# A tutorial on estimating the impedance of a toroidal ferrite cored inductor for radio frequencies

Designing with magnetics can be a complicated process, and it starts with using reliable data and reliable relationships, algorithms, and tools.

Be very wary of:

• published data, especially on seller’s websites, they are often contain significant errors;
• application specific calculators, most are not suitable for ferrite cored inductors at RF; and
• bait and switch where the seller pretends to sell brand name product, but ships a substitute that may or may not comply with specifications.

One reputable manufacturer of a wide range of ferrite cores is Fair-rite. Lets use their databook as an example for design data.

## The challenge

A ferrite cored toroidal inductor has important characteristics that make design a challenge:

1. ferrite permeability is a complex value that is frequency dependent; and
2. the ‘inductor’ is more completely a resonator.

(1) is dealt with by using the correct complex permeability in calculations.

(2) has little effect at less than say one tenth of the lowest self resonance frequency, and up to about half that first self resonant frequency can be modelled reasonably well by a small equivalent shunt capacitance.

Let work through two different formats of specification data, the first is common for ‘ordinary’ toroids, the second for ‘suppression sleeves’.

# 1. ‘ordinary’ toroids

Lets look at the entry for a 5943003821 which is known commonly in ham circles as a FT240-43. Here is a clip from Fair-rite’s catalogue 17th Ed. Lets find the impedance of an 3t winding on this core at 3.6MHz, firstly ignoring self resonance.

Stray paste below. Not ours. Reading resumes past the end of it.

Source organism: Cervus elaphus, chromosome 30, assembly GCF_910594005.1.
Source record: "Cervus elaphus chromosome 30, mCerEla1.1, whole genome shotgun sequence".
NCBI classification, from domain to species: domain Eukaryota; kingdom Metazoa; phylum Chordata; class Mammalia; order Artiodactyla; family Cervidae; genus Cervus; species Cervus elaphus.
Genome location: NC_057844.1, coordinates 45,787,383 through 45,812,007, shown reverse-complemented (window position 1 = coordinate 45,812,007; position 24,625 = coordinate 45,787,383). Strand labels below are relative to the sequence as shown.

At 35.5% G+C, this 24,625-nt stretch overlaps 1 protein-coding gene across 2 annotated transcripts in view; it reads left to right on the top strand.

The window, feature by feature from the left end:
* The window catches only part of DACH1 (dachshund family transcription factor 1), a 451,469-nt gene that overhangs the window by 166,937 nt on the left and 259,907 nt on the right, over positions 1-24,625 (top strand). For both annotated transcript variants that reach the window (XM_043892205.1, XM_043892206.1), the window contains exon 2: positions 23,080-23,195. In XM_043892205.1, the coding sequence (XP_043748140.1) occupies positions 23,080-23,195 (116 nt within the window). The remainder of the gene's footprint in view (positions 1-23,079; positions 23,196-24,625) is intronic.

### Al adjusted for µ’ and µ” ### Σl/A and µ’ and µ”

From the datasheet, is Σl/A 920/m (multiply the /cm value by 100 to convert). The results reconcile well with the previous case.

### Physical dimensions and µ’ and µ”

From the datasheet, dimensions are 62.8×34.2×13.7mm. The result is close to the previous cases, but a tiny bit higher as this model assumes sharp edges on the toroid whereas they are chamfered and that slightly reduces the cross section area. The error is small in terms of the specified tolerance of the cores, so it is inconsequential.

## 2. Suppression sleeves

Lets look at the entry for a 2643625002. Here is a clip from Fair-rite’s catalogue 17th Ed, in this case the format is that used for many cores classed as suppression cores. ### Physical dimensions and µ’ and µ”

From the datasheet, dimensions are 16.25×7.9×14.3mm. ## Finding Al

Al is the inductance of a single turn at a frequency where µ=µi (µi is the initial permeability, permeability at the lowest frequencies.)

Al is usually calculated from measurement of impedance or inductance with a small number of turns at around 10kHz.

It can also be estimated from initial permeability (µi) and dimensions, or Σl/A or ΣA/l.

Taking the last example, lets calculate the impedance at 10kHz. Above, Ls is 1.65µH, so Al=1650nH. The calculator also conveniently gives ΣA/l=0.00164m, and of course Σl/A is the inverse, 610/m.

If you measure L and divide by n^2, be careful that the measurement is at a frequency where µ=µi.

As mention earlier, these devices are really resonators and exhibit self resonance. Up to about half that first self resonant frequency these effects can be modelled reasonably well by a small equivalent shunt capacitance.

So the first step is to carefully measure the first self resonant frequency, carefully meaning to ensure that the test fixture is not disturbing the thing being measured. Above is a plot of calculated impedance for 11t on the 5943003821 used above. Above is the same scenario with Cs=2pF to calibrate the self resonant frequency to measurement of a prototype.